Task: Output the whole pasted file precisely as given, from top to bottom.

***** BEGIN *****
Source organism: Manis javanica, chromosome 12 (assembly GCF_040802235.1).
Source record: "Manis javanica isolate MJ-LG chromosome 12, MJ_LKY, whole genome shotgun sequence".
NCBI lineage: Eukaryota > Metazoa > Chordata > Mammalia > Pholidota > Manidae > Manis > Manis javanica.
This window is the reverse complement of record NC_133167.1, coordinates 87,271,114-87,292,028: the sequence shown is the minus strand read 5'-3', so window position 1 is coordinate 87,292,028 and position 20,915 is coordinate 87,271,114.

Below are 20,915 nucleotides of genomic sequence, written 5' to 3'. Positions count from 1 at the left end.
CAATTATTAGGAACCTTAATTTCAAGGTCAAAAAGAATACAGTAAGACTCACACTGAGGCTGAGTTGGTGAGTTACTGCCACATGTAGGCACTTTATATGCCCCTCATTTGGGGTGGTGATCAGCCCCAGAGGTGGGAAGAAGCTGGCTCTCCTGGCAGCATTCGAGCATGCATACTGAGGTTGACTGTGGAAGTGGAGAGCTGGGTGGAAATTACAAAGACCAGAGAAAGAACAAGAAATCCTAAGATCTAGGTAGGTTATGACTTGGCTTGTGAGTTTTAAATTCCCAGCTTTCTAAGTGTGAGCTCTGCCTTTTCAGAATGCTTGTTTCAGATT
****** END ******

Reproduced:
Source organism: Manis javanica, chromosome 12 (assembly GCF_040802235.1).
Source record: "Manis javanica isolate MJ-LG chromosome 12, MJ_LKY, whole genome shotgun sequence".
NCBI lineage: Eukaryota > Metazoa > Chordata > Mammalia > Pholidota > Manidae > Manis > Manis javanica.
This window is the reverse complement of record NC_133167.1, coordinates 87,271,114-87,292,028: the sequence shown is the minus strand read 5'-3', so window position 1 is coordinate 87,292,028 and position 20,915 is coordinate 87,271,114.

Below are 20,915 nucleotides of genomic sequence, written 5' to 3'. Positions count from 1 at the left end.
CAATTATTAGGAACCTTAATTTCAAGGTCAAAAAGAATACAGTAAGACTCACACTGAGGCTGAGTTGGTGAGTTACTGCCACATGTAGGCACTTTATATGCCCCTCATTTGGGGTGGTGATCAGCCCCAGAGGTGGGAAGAAGCTGGCTCTCCTGGCAGCATTCGAGCATGCATACTGAGGTTGACTGTGGAAGTGGAGAGCTGGGTGGAAATTACAAAGACCAGAGAAAGAACAAGAAATCCTAAGATCTAGGTAGGTTATGACTTGGCTTGTGAGTTTTAAATTCCCAGCTTTCTAAGTGTGAGCTCTGCCTTTTCAGAATGCTTGTTTCAGATT